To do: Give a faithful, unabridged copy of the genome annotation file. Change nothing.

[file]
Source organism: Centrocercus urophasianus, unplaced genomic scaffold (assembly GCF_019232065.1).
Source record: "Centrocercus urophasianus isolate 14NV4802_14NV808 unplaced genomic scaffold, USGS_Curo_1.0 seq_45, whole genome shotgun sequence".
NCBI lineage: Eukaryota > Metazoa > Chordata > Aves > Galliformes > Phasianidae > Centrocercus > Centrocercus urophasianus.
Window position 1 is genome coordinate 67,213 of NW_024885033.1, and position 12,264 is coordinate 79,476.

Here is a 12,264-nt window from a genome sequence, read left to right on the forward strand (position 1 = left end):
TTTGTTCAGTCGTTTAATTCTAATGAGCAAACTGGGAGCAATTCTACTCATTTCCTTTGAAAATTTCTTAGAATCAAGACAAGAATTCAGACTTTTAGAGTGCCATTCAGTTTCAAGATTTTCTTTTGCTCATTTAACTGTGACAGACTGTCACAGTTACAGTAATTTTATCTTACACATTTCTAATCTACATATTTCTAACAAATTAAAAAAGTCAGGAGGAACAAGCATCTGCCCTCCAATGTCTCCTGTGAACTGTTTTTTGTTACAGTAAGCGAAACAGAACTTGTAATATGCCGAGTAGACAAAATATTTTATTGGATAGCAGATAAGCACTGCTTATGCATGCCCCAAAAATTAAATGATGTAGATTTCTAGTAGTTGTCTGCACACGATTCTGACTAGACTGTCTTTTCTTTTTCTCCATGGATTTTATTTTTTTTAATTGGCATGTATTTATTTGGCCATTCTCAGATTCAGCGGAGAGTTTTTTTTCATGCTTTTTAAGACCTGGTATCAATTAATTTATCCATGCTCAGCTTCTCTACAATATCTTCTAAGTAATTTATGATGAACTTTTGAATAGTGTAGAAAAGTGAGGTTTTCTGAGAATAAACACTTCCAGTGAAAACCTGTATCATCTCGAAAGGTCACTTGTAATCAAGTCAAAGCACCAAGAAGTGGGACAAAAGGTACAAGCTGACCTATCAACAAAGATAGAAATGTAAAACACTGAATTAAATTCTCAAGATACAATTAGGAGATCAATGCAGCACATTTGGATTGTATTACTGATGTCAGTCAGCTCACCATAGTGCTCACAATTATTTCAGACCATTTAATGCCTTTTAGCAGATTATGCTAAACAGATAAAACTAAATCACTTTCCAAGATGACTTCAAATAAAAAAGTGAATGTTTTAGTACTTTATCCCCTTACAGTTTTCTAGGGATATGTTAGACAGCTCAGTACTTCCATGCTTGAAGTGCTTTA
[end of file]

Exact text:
Source organism: Centrocercus urophasianus, unplaced genomic scaffold (assembly GCF_019232065.1).
Source record: "Centrocercus urophasianus isolate 14NV4802_14NV808 unplaced genomic scaffold, USGS_Curo_1.0 seq_45, whole genome shotgun sequence".
NCBI lineage: Eukaryota > Metazoa > Chordata > Aves > Galliformes > Phasianidae > Centrocercus > Centrocercus urophasianus.
Window position 1 is genome coordinate 67,213 of NW_024885033.1, and position 12,264 is coordinate 79,476.

Here is a 12,264-nt window from a genome sequence, read left to right on the forward strand (position 1 = left end):
TTTGTTCAGTCGTTTAATTCTAATGAGCAAACTGGGAGCAATTCTACTCATTTCCTTTGAAAATTTCTTAGAATCAAGACAAGAATTCAGACTTTTAGAGTGCCATTCAGTTTCAAGATTTTCTTTTGCTCATTTAACTGTGACAGACTGTCACAGTTACAGTAATTTTATCTTACACATTTCTAATCTACATATTTCTAACAAATTAAAAAAGTCAGGAGGAACAAGCATCTGCCCTCCAATGTCTCCTGTGAACTGTTTTTTGTTACAGTAAGCGAAACAGAACTTGTAATATGCCGAGTAGACAAAATATTTTATTGGATAGCAGATAAGCACTGCTTATGCATGCCCCAAAAATTAAATGATGTAGATTTCTAGTAGTTGTCTGCACACGATTCTGACTAGACTGTCTTTTCTTTTTCTCCATGGATTTTATTTTTTTTAATTGGCATGTATTTATTTGGCCATTCTCAGATTCAGCGGAGAGTTTTTTTTCATGCTTTTTAAGACCTGGTATCAATTAATTTATCCATGCTCAGCTTCTCTACAATATCTTCTAAGTAATTTATGATGAACTTTTGAATAGTGTAGAAAAGTGAGGTTTTCTGAGAATAAACACTTCCAGTGAAAACCTGTATCATCTCGAAAGGTCACTTGTAATCAAGTCAAAGCACCAAGAAGTGGGACAAAAGGTACAAGCTGACCTATCAACAAAGATAGAAATGTAAAACACTGAATTAAATTCTCAAGATACAATTAGGAGATCAATGCAGCACATTTGGATTGTATTACTGATGTCAGTCAGCTCACCATAGTGCTCACAATTATTTCAGACCATTTAATGCCTTTTAGCAGATTATGCTAAACAGATAAAACTAAATCACTTTCCAAGATGACTTCAAATAAAAAAGTGAATGTTTTAGTACTTTATCCCCTTACAGTTTTCTAGGGATATGTTAGACAGCTCAGTACTTCCATGCTTGAAGTGCTTTA